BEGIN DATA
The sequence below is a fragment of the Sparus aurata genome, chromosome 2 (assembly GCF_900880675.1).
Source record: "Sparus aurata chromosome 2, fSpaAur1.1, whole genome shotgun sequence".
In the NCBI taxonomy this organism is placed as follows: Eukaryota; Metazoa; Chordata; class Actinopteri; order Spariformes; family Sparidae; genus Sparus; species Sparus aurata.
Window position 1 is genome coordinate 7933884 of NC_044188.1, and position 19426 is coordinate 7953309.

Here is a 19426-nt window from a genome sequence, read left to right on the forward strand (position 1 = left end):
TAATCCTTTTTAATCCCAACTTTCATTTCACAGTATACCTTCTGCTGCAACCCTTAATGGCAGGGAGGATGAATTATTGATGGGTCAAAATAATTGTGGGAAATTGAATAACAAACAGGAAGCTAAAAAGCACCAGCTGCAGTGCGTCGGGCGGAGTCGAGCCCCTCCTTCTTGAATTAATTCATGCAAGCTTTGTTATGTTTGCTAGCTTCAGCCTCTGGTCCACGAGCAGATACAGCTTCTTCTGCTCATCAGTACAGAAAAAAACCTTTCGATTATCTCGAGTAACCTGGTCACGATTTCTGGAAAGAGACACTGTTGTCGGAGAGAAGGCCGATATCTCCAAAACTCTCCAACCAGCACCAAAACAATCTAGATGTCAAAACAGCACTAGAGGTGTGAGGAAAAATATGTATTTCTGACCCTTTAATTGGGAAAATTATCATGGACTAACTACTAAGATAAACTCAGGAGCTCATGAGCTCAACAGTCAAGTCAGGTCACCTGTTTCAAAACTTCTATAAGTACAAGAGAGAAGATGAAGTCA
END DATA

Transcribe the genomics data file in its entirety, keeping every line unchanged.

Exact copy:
The sequence below is a fragment of the Sparus aurata genome, chromosome 2 (assembly GCF_900880675.1).
Source record: "Sparus aurata chromosome 2, fSpaAur1.1, whole genome shotgun sequence".
In the NCBI taxonomy this organism is placed as follows: Eukaryota; Metazoa; Chordata; class Actinopteri; order Spariformes; family Sparidae; genus Sparus; species Sparus aurata.
Window position 1 is genome coordinate 7933884 of NC_044188.1, and position 19426 is coordinate 7953309.

Here is a 19426-nt window from a genome sequence, read left to right on the forward strand (position 1 = left end):
TAATCCTTTTTAATCCCAACTTTCATTTCACAGTATACCTTCTGCTGCAACCCTTAATGGCAGGGAGGATGAATTATTGATGGGTCAAAATAATTGTGGGAAATTGAATAACAAACAGGAAGCTAAAAAGCACCAGCTGCAGTGCGTCGGGCGGAGTCGAGCCCCTCCTTCTTGAATTAATTCATGCAAGCTTTGTTATGTTTGCTAGCTTCAGCCTCTGGTCCACGAGCAGATACAGCTTCTTCTGCTCATCAGTACAGAAAAAAACCTTTCGATTATCTCGAGTAACCTGGTCACGATTTCTGGAAAGAGACACTGTTGTCGGAGAGAAGGCCGATATCTCCAAAACTCTCCAACCAGCACCAAAACAATCTAGATGTCAAAACAGCACTAGAGGTGTGAGGAAAAATATGTATTTCTGACCCTTTAATTGGGAAAATTATCATGGACTAACTACTAAGATAAACTCAGGAGCTCATGAGCTCAACAGTCAAGTCAGGTCACCTGTTTCAAAACTTCTATAAGTACAAGAGAGAAGATGAAGTCA